The Final Phase of Growing Harmony
In hopes of connecting the community through a creative performative experience, associate professor James R. Ball III discusses phase III of Growing Harmony.
By Mia Mercer ‘23
As autumn approaches, nature is changing before our eyes. But what if there was a way to experience the changing seasons through a different lens? Thanks to an immersive experience at The Gardens called “Growing Harmony,” we have the opportunity to tune into a whole new way of experiencing the world around us this month.
In order to create an aesthetic, performative experience for students and the community, the Texas A&M Academy for the Visual and Performing Arts (AVPA) created Growing Harmony, a three-part project which promotes the intersection between nature and music. Taking place at The Gardens on campus, Growing Harmony utilizes work from performance studies students as well as work from multimedia artists and composers The Holladay Brothers, which will be showcased in the final phase from Friday, Oct. 1, to Sunday, Oct. 31.
“From my own experience, listening to and experiencing Growing Harmony changes my attention in the way I relate to the natural world around me,” director of AVPA James R. Ball III shared. “It slows me down and gets me to take a deep breath and notice things about the natural world that I otherwise wouldn’t have noticed. Part of what it does is transforms our senses and the ways we look and see and hear the world. If we’re hearing the music, all my other senses are changed as I’m in that space. It’s a wholly immersive performance where we’re surrounded by this space, surrounded by this music. Even the smells and touch sensations start to get heightened.”
After having to cancel several live performance events due to COVID-19, the AVPA struggled to find performing arts events that would be safe for audiences, performers, and students. Along with hosting several live streaming events, Ball wanted to create something utilizing the real world while still being safe.
“With the move online, one thing that was getting lost was the sense that something is happening uniquely in one place and at one time,” Ball explained. “Now certainly there is stuff that happens online that captures that sense of liveness and the other pieces that we were looking at all had it, but that was something that we also wanted here – the feeling that this was a live performance, and it was something that can only happen in this place at this time. So that’s why Growing Harmony is specific to The Gardens. This piece of music can’t be heard anywhere else; you have to physically be in The Gardens to hear it and it’s only available for a set period of time.”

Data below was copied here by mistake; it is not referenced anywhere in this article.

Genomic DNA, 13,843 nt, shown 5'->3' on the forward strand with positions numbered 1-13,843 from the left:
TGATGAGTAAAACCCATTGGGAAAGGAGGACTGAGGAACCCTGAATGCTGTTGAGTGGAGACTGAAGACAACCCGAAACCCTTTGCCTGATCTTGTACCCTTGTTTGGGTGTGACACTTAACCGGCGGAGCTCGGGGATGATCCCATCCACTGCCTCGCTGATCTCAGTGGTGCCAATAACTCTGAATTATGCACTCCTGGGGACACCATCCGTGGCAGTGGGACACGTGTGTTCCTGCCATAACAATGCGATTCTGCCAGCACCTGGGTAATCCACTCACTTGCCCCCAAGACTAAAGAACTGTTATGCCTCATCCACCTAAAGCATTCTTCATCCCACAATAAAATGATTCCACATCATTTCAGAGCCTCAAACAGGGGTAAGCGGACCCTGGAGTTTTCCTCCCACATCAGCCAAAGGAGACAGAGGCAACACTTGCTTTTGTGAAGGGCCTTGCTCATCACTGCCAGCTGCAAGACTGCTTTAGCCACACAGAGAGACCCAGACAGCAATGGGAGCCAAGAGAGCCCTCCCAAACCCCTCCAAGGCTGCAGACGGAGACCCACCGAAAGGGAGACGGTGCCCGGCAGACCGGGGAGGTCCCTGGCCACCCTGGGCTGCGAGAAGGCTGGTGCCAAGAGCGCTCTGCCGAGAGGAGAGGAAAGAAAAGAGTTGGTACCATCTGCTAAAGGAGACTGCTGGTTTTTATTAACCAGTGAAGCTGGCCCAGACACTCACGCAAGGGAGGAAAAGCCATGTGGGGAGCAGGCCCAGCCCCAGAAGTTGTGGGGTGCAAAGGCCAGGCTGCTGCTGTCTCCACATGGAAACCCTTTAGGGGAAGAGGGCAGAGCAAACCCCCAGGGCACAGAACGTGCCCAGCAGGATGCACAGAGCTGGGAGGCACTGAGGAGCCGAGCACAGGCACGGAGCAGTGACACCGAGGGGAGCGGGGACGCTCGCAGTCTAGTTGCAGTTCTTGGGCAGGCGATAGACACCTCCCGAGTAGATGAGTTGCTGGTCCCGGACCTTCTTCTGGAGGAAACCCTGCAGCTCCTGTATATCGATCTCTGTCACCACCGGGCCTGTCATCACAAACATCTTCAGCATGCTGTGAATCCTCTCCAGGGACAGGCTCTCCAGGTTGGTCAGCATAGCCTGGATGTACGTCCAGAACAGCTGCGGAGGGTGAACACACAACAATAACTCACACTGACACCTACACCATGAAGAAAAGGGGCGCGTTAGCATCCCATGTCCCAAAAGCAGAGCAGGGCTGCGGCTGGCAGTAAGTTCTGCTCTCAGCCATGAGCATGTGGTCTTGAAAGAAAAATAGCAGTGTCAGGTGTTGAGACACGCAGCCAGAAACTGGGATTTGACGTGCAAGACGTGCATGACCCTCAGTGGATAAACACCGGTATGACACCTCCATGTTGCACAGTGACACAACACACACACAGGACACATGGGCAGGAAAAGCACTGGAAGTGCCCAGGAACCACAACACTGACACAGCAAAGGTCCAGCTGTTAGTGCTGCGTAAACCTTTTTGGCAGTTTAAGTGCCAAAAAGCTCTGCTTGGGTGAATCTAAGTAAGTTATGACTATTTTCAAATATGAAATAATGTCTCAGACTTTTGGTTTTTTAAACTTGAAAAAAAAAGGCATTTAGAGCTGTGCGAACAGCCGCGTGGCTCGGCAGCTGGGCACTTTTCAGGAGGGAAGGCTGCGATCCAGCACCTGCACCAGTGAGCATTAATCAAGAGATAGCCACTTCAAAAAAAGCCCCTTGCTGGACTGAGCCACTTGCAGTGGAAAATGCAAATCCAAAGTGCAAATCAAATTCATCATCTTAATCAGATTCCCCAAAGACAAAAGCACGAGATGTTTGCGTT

According to Ball, the third and final phase is going to be an overall composition by the Holladay Brothers that will respond to and incorporate the work done by the students in previous phases. The first phase of the project began in April and included an overall composition by the Holladay Brothers that encompassed the whole of The Gardens. The second phase took place from June to July and used original compositions from students for each section of The Gardens.
“This final phase is revisiting the phases that came before it but also celebrating it anew and reinterpreting and rethinking what’s going on,” Ball said. “I am most looking forward to seeing how the Holladay Brothers respond to our student work and the impact this project has had on our students. The other thing that has me excited is watching the seasons change with these different phases especially as we move into fall and see what it’s going to be like to be in a more autumnal space in The Gardens and hear the music for it. This project asks us to attend to the seasonal changing times. When you’re listening to it your senses change to these moments in nature and you have a different view of the passing of time in the natural world.”
Because Growing Harmony is free to all and easily accessible, Ball encourages everyone to participate in this unique piece of public art.
“It’s kind of amazing that Growing Harmony is coming to a close at the end of October,” Ball said. “I hope that those who participate in this experience enjoy it because the most important thing it does for people and audiences is create a space of contemplation. If you’re looking for a deeply transformative art experience, this is the thing to come to. This is not going to be repeated, and it’s a way of connecting with our campus and community differently. At a time when there’s a lot of stuff in the world to be concerned about, it’s nice to have a space that’s calm and reflective and comforting and that’s what Growing Harmony is.”